New Economic Finding Supports Interventions that Get Healthier Foods in Schools
The Community Guide has conducted a systematic review of the economic evidence for an effective intervention to increase the availability of healthier foods and beverages in schools. The evidence shows meal interventions and fruit and vegetable snack interventions to be cost effective.
The systematic review of economic evidence for meal interventions and fruit and vegetable snack interventions included seven studies (four from the United States, one from Norway, one from the Netherlands, and one from Taiwan). All monetary values for both systematic reviews are reported in 2016 U.S. dollars.
Obesity now affects 1 in 6 children and adolescents in the United States (CDC, 2017). Children who have obesity are more likely to become adults with obesity (CDC, 2017), putting them at increased risk for cardiovascular disease, diabetes, and asthma.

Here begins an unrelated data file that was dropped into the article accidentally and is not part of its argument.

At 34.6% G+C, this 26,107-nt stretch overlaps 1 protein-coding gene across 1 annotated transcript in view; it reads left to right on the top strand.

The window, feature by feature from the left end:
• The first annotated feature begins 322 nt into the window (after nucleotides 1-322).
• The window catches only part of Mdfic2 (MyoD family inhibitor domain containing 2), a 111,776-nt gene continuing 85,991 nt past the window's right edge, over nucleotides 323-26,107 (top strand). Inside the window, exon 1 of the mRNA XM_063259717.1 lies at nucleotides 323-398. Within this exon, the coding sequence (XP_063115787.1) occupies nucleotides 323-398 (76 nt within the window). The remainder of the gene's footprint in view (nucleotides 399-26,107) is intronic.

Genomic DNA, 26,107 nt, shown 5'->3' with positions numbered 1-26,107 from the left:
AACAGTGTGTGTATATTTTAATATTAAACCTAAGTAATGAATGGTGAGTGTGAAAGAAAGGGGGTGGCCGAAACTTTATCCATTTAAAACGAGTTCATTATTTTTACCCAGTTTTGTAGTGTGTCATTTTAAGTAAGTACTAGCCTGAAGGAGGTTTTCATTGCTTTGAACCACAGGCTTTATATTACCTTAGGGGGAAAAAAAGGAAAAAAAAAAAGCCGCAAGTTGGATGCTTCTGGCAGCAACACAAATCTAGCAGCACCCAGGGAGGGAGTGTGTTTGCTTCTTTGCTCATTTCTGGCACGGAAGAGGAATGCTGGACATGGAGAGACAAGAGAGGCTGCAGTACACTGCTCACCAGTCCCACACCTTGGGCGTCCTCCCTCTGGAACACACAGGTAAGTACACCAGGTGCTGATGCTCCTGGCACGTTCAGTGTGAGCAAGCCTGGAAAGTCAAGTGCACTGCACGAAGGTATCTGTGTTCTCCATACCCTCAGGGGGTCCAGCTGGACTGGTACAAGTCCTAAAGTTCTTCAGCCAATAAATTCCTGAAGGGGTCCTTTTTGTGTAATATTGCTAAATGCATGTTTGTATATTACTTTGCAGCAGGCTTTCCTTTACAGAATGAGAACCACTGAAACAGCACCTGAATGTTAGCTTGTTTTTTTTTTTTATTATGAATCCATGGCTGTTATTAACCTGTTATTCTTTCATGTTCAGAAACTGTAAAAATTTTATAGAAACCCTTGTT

Children who have obesity are more likely to have the following (CDC, 2016):
- High blood pressure and high cholesterol, which are risk factors for cardiovascular disease
- Increased risk of impaired glucose tolerance, insulin resistance, and type 2 diabetes
- Breathing problems, such as asthma and sleep apnea
- Joint problems and musculoskeletal discomfort
- Fatty liver disease, gallstones, and gastro-esophageal reflux (i.e., heartburn)
For More Information
- The Community Guide
- Meal and Fruit and Vegetable Snack Interventions to Increase Healthier Foods and Beverages Provided by Schools
- One Pager: Interventions to Increase Availability of Healthier Foods and Beverages in Schools — use this one-pager as a quick reference
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